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Mary Lincoln Extra Credit Questions
08-14-2018, 11:24 AM
Post: #406
RE: Mary Lincoln Extra Credit Questions
(08-14-2018 09:46 AM)Eva Elisabeth Wrote:  one of the few hints she was likely aware of his (educational) deficiencies

I agree with you, Eva.
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08-14-2018, 12:58 PM
Post: #407
RE: Mary Lincoln Extra Credit Questions
I always interpreted that to be his mischievous behavior

So when is this "Old Enough To Know Better" supposed to kick in?
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08-14-2018, 01:03 PM
Post: #408
RE: Mary Lincoln Extra Credit Questions
(08-14-2018 12:58 PM)Gene C Wrote:  I always interpreted that to be his mischievous behavior

Me too. I don't see the statement as expressing any worry about Tad. That's not to say Mary didn't worry, but the "troublesome" strikes me as something any mother would say about a high-spirited boy given to pranks.
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08-14-2018, 02:17 PM
Post: #409
RE: Mary Lincoln Extra Credit Questions
I took it to mean that Mary was like many other adults who came into contact with Tad and did not often make public comment on his deficiencies. Rather they would look to Tad's strong points and make comment but be silent on shortcomings. John Hay was an exception (and I am sure there are more). Hay said, "He (Tad) had a very bad opinion of books and no opinion of discipline."

A good example of the point I am trying to make is what William H. Crook wrote in Through Five Administrations:

"Haliday, aided by the gardener, was about to take up the carpet in the congressional, or state, dining-room. The long table made it somewhat difficult, and they were debating about which end to attack it from, when Tad appeared. He surveyed the field.

'Jim,' he said to Haliday. 'I have a favor to ask of you. Jim, grant it,' he coaxed.

Jim, of course, said 'Yes,' as every one had a way of doing—and yet it wasn't because it was the President's son.

'Now, Jim,' he said, taking an attitude of command, 'you work with the other man. I will boss the job.' And Haliday, talking about it, asserts to this day: 'He told us just how to go about it. And there was no one could engineer it better than he did."


Offhand, I cannot think of any Abraham Lincoln quotes where he is critical of Tad's deficiencies. According to Noah Brooks, Abraham said of Tad: "Let him run; there's enough time yet for him to learn his letters and get pokey. Bob was just such a little rascal, and now he's a very decent boy."
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08-14-2018, 02:51 PM (This post was last modified: 08-14-2018 04:01 PM by Eva Elisabeth.)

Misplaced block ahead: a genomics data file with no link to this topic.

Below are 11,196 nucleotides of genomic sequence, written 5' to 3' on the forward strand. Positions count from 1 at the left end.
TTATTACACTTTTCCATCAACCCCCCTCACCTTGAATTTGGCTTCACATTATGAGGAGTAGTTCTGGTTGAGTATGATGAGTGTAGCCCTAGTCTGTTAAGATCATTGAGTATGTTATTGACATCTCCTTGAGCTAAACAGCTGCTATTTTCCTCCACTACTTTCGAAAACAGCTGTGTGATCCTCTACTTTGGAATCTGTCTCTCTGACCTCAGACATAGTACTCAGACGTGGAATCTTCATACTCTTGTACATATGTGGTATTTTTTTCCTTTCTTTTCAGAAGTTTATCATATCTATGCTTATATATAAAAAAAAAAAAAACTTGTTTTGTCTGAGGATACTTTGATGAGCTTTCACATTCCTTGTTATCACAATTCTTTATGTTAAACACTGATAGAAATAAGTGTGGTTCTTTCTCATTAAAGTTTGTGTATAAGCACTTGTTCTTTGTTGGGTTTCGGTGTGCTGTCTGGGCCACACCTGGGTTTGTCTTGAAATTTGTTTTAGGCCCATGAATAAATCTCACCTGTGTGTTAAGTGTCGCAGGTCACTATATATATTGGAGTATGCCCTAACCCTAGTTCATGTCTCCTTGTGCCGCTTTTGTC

Post: #410
RE: Mary Lincoln Extra Credit Questions
(08-14-2018 01:03 PM)Susan Higginbotham Wrote:  
(08-14-2018 12:58 PM)Gene C Wrote:  I always interpreted that to be his mischievous behavior

Me too. I don't see the statement as expressing any worry about Tad. That's not to say Mary didn't worry, but the "troublesome" strikes me as something any mother would say about a high-spirited boy given to pranks.
Mary wrote that long after the assassination. My understanding was that the assassination had matured Tad and "cured" from pranks. I also seem to recall Robert in those times still stated worries about Tad's school deficiencies, so I thought the statement might rather have referred to this than to "behavior".
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08-19-2018, 08:38 PM
Post: #411
RE: Mary Lincoln Extra Credit Questions
(08-20-2015 06:53 PM)L Verge Wrote:  
(08-20-2015 06:35 PM)Anita Wrote:  Yes indeed Laurie! Good detective work. Your link is fascinating. I didn't see that one.


“Pendel looked very much like Lincoln and this fact must have given the Chief Executive much amusement, especially when the doorkeeper was mistaken for the President,” wrote Lincoln scholar Louis A Warren. “Governor Andrews of Massachusetts wrote a letter to Mrs. Lincoln asking her to urge William Morris Hunt, the famous Boston artist, to make a portrait of the President. Mrs. Lincoln later sent Pendel on to Boston where he posed for the artist in Lincoln’s clothes, as the portrait was to be one of full length.”2
http://www.mrlincolnswhitehouse.org/insi...ubjectID=2


Portrait of Abraham Lincoln by the Boston artist William Morris Hunt, oil on panel. The full-length portrait was a study for a later painting of Lincoln by Hunt which was destroyed in the Boston fire of 1872. The portrait was painted soon after the assassination of Lincoln by John Wilkes Booth. The work portrays Lincoln as a sad-faced martyr to the Union cause, which was supported by William Morris Hunt and his brothers.
Date 1865 https://commons.wikimedia.org/wiki/File:..._Hunt.jpeg

Here's Thomas Frances Pendel. He does resemble Lincoln.




http://hd.housedivided.dickinson.edu/node/39320

Thanks for posting the photo of Pendel because I was doubting the reference in the source that I read to Pendel being the "Black Doorkeeper at the White House." Pendel is mentioned in so many references to the assassination, but I never remember any noting of his race.

In Governor Andrews's May 12, 1865 letter to Mrs. Lincoln, in which he requested-on behalf of William Morris Hunt-the late president's "articles" (suit), he wrote, "I am sure any portrait of President Lincoln from his [Hunt's] hand would rank among the best works of art."

Lincoln's black suit survived the fire and Hunt's widow donated it to the Smithsonian in 1894.

Mary Lincoln also sent a suit of clothes to the artist Matthew Wilson. That suit is in Ford's Theatre.
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